Button Braids: How To’s and Top Tips

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Please tell me everything you know about braiding manes! – Sarah P. from Nyack, NY

For some, braiding is a daunting task. Having a mane that is not the ideal length or is too thick or thin can be very frustrating. There are many types of braids. In eventing there is no right or wrong way, although I am someone that feels a nicely pulled mane beats a very poorly braided one. For those starting out, practice makes perfect is one of my biggest tips!! I first started braiding at age nine. I can use bands, thread and yarn, but please don’t ask me to do a hunter braid – that is something I have not tried to accomplish!!!

General braiding tips

  • Wet the mane first – it makes hair easier to manage
  • Divide the mane into sections. This can be done with bands or by using a hair clip to section off each braid. When sectioning off hair, ensure the hair parting is straight from top to bottom (not crooked or angled).
  • The braid itself should be tight, and should start as close as possible to the crest of the neck.
  • For those horses with a thick mane or one that has been pulled too short, I tend to use the three pronged braiding comb to section off each braid. This comb is a good width guideline for these types of manes. Numerous braids normally have to be put in these manes.
  • For horses that have very thin manes, I personally like to keep the manes a little longer and then put fewer braids in the mane itself. Providing it is at a suitable length I will use the width of a regular mane comb to section off each braid.
  • When learning to braid, DON’T feel you must use thread or yarn. For some people, using rubber bands is much quicker and you still have good results. Whatever way produces the most even, tidiest look is the best way for you to go.
  • Although ideally you should start braiding from the bridle path down, I will at times start from the withers if the horse is a little head shy by his ears. For some, this helps them to relax so by the time you get to their head they realize you aren’t going to pull their mane or attack them with clippers!!
  • If sewing in braids, cut the thread to a suitable length, approx 10 – 12″ for each braid. Although it takes longer, it is less likely to cause tangling of the thread than trying to use a long piece of thread to do several braids at one time.
  • When I use rubber bands I place several bands on each of my fingers (on my left hand) and then pull one off as needed.

Step-by-step instructions
The following is a way to braid that I feel is easy to learn and is useful for manes that maybe not be pulled to your liking. This particular mane is longer than I would like so I am using the width of a pulling comb to section off the braid.

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I braid a tight braid down, using a rubber band at the bottom to end the braid. Fold up the bottom of the braid and twist the rubber band around the bottom to produce a tidy end with no hairs poking out.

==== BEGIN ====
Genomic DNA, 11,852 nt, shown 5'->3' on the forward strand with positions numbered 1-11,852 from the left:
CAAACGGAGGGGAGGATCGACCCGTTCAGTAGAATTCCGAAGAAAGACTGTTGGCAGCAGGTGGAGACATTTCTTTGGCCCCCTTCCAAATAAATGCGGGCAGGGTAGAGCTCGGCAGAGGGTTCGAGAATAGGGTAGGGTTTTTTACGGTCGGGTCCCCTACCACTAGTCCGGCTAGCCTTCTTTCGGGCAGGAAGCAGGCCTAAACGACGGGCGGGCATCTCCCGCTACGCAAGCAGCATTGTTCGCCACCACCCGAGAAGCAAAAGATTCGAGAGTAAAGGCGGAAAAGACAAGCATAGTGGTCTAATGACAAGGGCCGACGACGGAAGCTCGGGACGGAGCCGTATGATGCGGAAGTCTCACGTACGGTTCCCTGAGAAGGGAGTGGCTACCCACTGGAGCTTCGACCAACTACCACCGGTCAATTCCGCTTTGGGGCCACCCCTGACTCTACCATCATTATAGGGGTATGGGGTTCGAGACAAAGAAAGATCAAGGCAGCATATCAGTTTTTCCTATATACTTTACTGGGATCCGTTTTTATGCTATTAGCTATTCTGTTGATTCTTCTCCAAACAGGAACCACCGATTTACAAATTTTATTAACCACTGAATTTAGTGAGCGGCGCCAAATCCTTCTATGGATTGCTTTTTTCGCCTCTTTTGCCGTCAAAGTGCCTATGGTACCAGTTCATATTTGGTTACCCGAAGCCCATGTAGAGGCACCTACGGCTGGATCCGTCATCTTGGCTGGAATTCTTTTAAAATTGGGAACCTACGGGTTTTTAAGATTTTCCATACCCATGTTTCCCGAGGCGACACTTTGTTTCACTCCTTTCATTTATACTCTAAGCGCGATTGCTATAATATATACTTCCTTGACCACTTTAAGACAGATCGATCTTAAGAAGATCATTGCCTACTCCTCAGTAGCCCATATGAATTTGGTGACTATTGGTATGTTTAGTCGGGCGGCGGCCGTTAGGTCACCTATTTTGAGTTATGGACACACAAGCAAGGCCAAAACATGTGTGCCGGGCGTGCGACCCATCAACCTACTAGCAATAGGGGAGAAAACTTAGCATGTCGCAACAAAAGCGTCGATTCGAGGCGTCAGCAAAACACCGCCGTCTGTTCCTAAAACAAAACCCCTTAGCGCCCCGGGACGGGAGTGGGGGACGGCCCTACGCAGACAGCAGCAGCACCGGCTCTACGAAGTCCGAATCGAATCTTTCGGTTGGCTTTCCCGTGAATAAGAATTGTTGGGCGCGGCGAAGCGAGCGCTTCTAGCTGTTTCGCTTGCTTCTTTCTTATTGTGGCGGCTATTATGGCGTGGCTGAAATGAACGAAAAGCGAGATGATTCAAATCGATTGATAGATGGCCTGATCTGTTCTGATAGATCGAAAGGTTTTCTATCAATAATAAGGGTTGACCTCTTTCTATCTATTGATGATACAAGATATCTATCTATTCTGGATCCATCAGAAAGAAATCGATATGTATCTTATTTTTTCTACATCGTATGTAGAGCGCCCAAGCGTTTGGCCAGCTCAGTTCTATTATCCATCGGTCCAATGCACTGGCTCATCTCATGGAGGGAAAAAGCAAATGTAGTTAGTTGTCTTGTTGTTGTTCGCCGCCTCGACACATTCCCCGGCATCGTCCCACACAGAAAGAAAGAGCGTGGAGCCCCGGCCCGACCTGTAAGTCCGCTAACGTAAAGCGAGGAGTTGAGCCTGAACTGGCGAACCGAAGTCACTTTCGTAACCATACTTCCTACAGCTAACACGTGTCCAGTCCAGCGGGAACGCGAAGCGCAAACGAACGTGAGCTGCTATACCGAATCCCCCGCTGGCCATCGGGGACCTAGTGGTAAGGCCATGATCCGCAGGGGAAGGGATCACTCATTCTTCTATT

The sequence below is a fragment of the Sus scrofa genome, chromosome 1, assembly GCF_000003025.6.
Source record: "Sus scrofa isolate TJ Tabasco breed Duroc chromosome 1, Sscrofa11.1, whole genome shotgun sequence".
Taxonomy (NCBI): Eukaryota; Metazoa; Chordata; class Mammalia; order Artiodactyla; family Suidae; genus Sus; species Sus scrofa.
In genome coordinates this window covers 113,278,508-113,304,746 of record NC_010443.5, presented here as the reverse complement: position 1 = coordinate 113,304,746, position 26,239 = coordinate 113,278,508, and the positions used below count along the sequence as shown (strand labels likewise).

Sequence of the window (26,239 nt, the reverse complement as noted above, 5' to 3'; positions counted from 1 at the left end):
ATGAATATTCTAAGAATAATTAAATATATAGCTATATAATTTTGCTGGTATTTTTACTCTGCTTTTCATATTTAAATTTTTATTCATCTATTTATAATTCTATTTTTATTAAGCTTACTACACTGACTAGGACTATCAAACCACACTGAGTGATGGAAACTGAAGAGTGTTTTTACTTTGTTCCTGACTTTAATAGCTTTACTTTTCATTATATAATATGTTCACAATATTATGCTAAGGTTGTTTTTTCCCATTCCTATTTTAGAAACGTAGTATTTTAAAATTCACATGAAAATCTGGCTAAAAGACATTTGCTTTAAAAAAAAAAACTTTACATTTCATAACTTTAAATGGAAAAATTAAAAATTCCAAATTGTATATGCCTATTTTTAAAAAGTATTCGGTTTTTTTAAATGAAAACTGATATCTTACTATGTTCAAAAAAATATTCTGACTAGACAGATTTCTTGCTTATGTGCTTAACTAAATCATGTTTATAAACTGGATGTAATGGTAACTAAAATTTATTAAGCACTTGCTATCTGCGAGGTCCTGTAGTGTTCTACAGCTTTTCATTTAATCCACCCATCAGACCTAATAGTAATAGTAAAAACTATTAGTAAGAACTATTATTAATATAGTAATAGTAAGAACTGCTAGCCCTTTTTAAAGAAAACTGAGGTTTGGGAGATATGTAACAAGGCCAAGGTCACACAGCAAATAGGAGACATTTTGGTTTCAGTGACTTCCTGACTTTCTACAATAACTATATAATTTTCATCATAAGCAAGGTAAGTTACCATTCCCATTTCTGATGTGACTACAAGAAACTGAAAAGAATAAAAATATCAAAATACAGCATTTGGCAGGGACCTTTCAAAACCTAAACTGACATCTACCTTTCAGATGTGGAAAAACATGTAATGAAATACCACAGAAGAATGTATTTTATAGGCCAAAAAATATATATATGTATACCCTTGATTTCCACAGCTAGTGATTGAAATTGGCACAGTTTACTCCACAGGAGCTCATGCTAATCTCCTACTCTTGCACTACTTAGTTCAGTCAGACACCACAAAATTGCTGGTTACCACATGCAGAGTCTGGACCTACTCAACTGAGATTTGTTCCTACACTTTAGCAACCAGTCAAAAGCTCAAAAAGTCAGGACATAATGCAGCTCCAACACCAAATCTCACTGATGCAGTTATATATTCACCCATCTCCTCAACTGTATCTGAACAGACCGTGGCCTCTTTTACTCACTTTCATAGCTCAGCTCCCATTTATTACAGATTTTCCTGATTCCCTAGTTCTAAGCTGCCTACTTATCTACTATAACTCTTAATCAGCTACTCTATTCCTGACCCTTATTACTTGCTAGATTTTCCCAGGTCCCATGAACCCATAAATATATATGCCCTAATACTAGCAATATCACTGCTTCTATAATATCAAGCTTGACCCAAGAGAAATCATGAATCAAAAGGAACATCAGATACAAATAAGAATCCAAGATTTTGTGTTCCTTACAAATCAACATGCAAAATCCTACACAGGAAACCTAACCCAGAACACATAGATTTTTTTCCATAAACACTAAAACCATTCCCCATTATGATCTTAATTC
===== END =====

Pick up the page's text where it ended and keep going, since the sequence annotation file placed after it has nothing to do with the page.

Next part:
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Next take a needle and thread and sew into the bottom of the braid. I usually make three loops through the braid and tug at the end to make sure the thread is in securely.

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Take the bottom of the braid and fold it on the underside to the base of the neck (you could sew the thread through the base once to help secure the braid, Fold the braid in half once more to make a neat button braid.

Sew the braid from the bottom ensuring you are going through all the folds and coming out the top centre of the braid. Always be careful with the needle, but the closest you can sew to the crest of the neck the tighter the finished look.

Repeat sewing thru the braid until you feel it is secure. I make three passes, you may need to do more. Cut the thread as close to the braid as possible.

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I hope this helps some of you on your quest for the perfect braid. Remember…practice makes perfect!!!

Huge thank you to Jessica Lynn for taking these awesome shots. Be sure to check out her site and Facebook page

Emma Ford
About

Emma Ford is one of the most respected grooms in US Eventing. Born and raised in the UK, Emma came to the US in 1998 to groom for top eventer Adrienne Iorio. After seven years with Adrienne, Emma moved to True Prospect Farm to work with five-time Olympian and 13-time USEA Leading Rider of the Year, Phillip Dutton. During her tenure with Phillip, Emma cared for many famous equine athletes including Connaught, TruLuck, Woodburn, and Mystery Whisper. She’s groomed at Burghley, Blenheim and Boekelo, cared for horses at the 2006 and 2010 World Championships, 2007 Pan Am Games, and 2008 and 2012 Olympics, and groomed at Rolex Kentucky and Fair Hill International every year since 2001. And now she’s here to help you! Submit your grooming questions and Emma just may be able to teach you a few of her tricks!

Posted in Ask The Groom

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